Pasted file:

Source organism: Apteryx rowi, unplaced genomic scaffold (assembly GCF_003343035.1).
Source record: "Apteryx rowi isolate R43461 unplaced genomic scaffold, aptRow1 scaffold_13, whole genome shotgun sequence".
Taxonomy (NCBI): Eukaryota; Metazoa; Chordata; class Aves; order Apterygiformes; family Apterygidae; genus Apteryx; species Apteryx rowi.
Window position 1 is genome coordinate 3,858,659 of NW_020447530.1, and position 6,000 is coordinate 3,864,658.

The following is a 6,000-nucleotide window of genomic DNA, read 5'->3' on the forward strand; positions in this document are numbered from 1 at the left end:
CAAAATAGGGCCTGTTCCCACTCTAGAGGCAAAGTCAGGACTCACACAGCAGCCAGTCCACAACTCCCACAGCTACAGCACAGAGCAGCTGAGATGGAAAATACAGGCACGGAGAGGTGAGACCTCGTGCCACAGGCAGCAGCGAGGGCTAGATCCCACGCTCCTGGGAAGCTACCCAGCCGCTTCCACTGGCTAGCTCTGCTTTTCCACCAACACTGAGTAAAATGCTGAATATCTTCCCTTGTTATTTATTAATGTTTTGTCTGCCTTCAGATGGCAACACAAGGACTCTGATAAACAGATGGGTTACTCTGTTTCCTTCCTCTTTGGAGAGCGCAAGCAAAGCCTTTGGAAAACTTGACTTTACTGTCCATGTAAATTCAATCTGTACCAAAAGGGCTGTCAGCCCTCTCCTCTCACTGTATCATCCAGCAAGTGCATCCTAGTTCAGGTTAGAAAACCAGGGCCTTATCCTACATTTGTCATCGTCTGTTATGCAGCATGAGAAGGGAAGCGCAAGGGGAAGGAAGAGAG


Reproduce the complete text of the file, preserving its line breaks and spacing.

Source organism: Apteryx rowi, unplaced genomic scaffold (assembly GCF_003343035.1).
Source record: "Apteryx rowi isolate R43461 unplaced genomic scaffold, aptRow1 scaffold_13, whole genome shotgun sequence".
Taxonomy (NCBI): Eukaryota; Metazoa; Chordata; class Aves; order Apterygiformes; family Apterygidae; genus Apteryx; species Apteryx rowi.
Window position 1 is genome coordinate 3,858,659 of NW_020447530.1, and position 6,000 is coordinate 3,864,658.

The following is a 6,000-nucleotide window of genomic DNA, read 5'->3' on the forward strand; positions in this document are numbered from 1 at the left end:
CAAAATAGGGCCTGTTCCCACTCTAGAGGCAAAGTCAGGACTCACACAGCAGCCAGTCCACAACTCCCACAGCTACAGCACAGAGCAGCTGAGATGGAAAATACAGGCACGGAGAGGTGAGACCTCGTGCCACAGGCAGCAGCGAGGGCTAGATCCCACGCTCCTGGGAAGCTACCCAGCCGCTTCCACTGGCTAGCTCTGCTTTTCCACCAACACTGAGTAAAATGCTGAATATCTTCCCTTGTTATTTATTAATGTTTTGTCTGCCTTCAGATGGCAACACAAGGACTCTGATAAACAGATGGGTTACTCTGTTTCCTTCCTCTTTGGAGAGCGCAAGCAAAGCCTTTGGAAAACTTGACTTTACTGTCCATGTAAATTCAATCTGTACCAAAAGGGCTGTCAGCCCTCTCCTCTCACTGTATCATCCAGCAAGTGCATCCTAGTTCAGGTTAGAAAACCAGGGCCTTATCCTACATTTGTCATCGTCTGTTATGCAGCATGAGAAGGGAAGCGCAAGGGGAAGGAAGAGAG